In such a memory system, a page table 60b is used for only management of the main memory 51b. The physical address covers only the region on the main memory 51b side. On the other hand, the content on the auxiliary memory side is managed by separately providing an entry table 63b of the cache as shown in FIG. 13 and FIG. 14 and using this for management. Namely, the auxiliary memory 52b is positioned as the cache memory.

In the storage device 50B, the page data read out from the main memory 51b and updated is temporarily copied to the cache memory 52b. Namely, in the present example, the address table 60b is not updated, but the entry to the cache is separately added to the table 63b. For example, the table 60b shows that page data corresponding to the logic addresses 0x0002 and 0x0003 are stored at address positions of 0x00F2 and 0x00F3 of the main memory 51b. On the other hand, a set of the logic address 64b of the page copied into the cache and the in-cache physical address 65b thereof is entered in the table 63b. Namely, it is seen that copies of the page data corresponding to the logic addresses 0x0002 and 0x0003 explained above are stored at 0x00 and 0x01 of the cache memory 52b.

Thereafter, when the same logic address is accessed, a hit of the cache is detected by the scanning of the entry of the table 63b, and the cache memory 52b is accessed.

Assume that the pages 55b to 57b read out from erase blocks different from each other are updated one after another in this way and that copies thereof are temporarily stored in the cache memory 52b. In this way, when there is no longer any empty region in the cache memory, it is necessary to reflect the updating of these pages in the main memory 51b and discard the data in the cache. The transfer control circuit 54b moves the physical positions in the main memory of the corresponding page data to for example the erased empty block 59b at this point of time. Namely, the transfer control circuit 54b successively transfers the group of pages 58b from the cache memory 52b to the block 59d of the main memory 51b and rewrites the address table 60b in accordance with that. Further, it deletes the corresponding entry from the table 63b.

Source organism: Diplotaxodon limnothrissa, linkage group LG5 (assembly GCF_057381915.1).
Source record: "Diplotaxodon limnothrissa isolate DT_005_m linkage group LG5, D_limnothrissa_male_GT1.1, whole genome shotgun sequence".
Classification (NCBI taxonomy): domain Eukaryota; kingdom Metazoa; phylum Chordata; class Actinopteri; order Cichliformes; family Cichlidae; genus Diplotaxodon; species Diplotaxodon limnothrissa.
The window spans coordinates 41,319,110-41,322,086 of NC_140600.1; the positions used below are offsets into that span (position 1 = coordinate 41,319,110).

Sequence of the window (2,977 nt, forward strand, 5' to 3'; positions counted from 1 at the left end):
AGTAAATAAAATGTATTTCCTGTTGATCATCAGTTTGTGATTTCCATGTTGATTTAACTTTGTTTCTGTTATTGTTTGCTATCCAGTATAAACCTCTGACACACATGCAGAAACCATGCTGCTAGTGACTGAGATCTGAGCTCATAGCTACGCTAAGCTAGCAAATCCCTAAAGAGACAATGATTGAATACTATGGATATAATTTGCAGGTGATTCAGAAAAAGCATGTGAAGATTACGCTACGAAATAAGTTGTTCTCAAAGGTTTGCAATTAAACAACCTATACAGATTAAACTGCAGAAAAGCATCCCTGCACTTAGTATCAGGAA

In the third embodiment, the management technique is different from that of the first embodiment, but the routine for transfer of the page data is the same. Accordingly, an effect similar to that of the first embodiment can be obtained. In this case, however, double management of the cache TAG table 63b and the page table 60b is redundant and troublesome. Further, an excess time is taken for judgment of hits by scanning the TAG. Accordingly, such a system can be understood as a transitional middle stage before reaching the first embodiment.

Fourth Embodiment

The content of the present embodiment was briefly conceptually explained above. Further, a detailed explanation will be given below of the functional configuration and method of operation for a fourth embodiment further developed from the memory configuration in the first embodiment in order to specifically clarify the feasibility of an ultra-high speed silicon disk according to the present invention.

FIG. 15 is a view of the configuration of a storage device according to a fourth embodiment of the present invention.

A storage device 50C of FIG. 15 has a main memory 51c, an auxiliary memory 52c, an interface circuit (I/F) 53c, a transfer control circuit 54c, and an internal bus BS50c as the principal components.

The main memory 51c of the present storage device 50C is a flash memory module 51c and includes four 256 MB flash memories 51c_0 to 51c_3 able to perform parallel operation, a flash memory controller 67c, and a page buffer 66c.